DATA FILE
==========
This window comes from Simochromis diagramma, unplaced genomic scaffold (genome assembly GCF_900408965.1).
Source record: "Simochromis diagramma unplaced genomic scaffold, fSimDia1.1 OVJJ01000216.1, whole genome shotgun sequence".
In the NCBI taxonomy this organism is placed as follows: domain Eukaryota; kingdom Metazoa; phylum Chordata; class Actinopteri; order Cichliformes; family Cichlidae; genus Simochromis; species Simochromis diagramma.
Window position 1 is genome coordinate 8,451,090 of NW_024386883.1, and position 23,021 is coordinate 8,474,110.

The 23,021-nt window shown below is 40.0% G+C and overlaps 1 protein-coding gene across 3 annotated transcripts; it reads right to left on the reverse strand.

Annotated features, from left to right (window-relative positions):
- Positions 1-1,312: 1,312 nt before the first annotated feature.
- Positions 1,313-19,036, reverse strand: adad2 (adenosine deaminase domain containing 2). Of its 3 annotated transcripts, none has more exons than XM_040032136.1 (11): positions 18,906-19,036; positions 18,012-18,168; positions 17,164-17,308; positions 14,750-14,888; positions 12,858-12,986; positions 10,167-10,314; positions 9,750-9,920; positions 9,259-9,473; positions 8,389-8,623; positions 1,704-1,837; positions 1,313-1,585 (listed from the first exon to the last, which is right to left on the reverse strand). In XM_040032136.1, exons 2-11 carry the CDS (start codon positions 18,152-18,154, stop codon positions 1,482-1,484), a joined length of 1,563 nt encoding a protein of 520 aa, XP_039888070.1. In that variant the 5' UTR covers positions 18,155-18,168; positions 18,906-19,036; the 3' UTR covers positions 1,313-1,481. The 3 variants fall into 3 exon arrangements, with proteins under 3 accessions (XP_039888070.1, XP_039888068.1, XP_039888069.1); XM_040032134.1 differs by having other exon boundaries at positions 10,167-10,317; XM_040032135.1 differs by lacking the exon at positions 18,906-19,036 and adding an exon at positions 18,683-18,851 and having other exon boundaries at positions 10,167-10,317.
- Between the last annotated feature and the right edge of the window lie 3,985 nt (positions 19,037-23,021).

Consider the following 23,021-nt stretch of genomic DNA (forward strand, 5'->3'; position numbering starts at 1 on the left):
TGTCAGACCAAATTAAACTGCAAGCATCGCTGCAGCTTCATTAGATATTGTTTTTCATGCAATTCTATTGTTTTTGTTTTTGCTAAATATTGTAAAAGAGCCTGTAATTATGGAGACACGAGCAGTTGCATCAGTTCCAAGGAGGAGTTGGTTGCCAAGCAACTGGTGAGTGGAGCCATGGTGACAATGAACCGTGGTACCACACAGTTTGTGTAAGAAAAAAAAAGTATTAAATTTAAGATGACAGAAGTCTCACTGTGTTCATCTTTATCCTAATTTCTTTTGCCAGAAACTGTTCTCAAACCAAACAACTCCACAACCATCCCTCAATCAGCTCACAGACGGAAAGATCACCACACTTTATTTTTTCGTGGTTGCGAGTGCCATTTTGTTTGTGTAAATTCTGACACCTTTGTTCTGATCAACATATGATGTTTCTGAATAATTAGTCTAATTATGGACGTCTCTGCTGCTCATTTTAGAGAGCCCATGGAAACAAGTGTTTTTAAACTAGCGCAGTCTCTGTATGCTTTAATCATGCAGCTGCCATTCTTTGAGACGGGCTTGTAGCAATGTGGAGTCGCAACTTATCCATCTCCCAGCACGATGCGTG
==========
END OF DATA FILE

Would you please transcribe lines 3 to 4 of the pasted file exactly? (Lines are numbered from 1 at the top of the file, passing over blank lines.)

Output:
In the NCBI taxonomy this organism is placed as follows: domain Eukaryota; kingdom Metazoa; phylum Chordata; class Actinopteri; order Cichliformes; family Cichlidae; genus Simochromis; species Simochromis diagramma.
Window position 1 is genome coordinate 8,451,090 of NW_024386883.1, and position 23,021 is coordinate 8,474,110.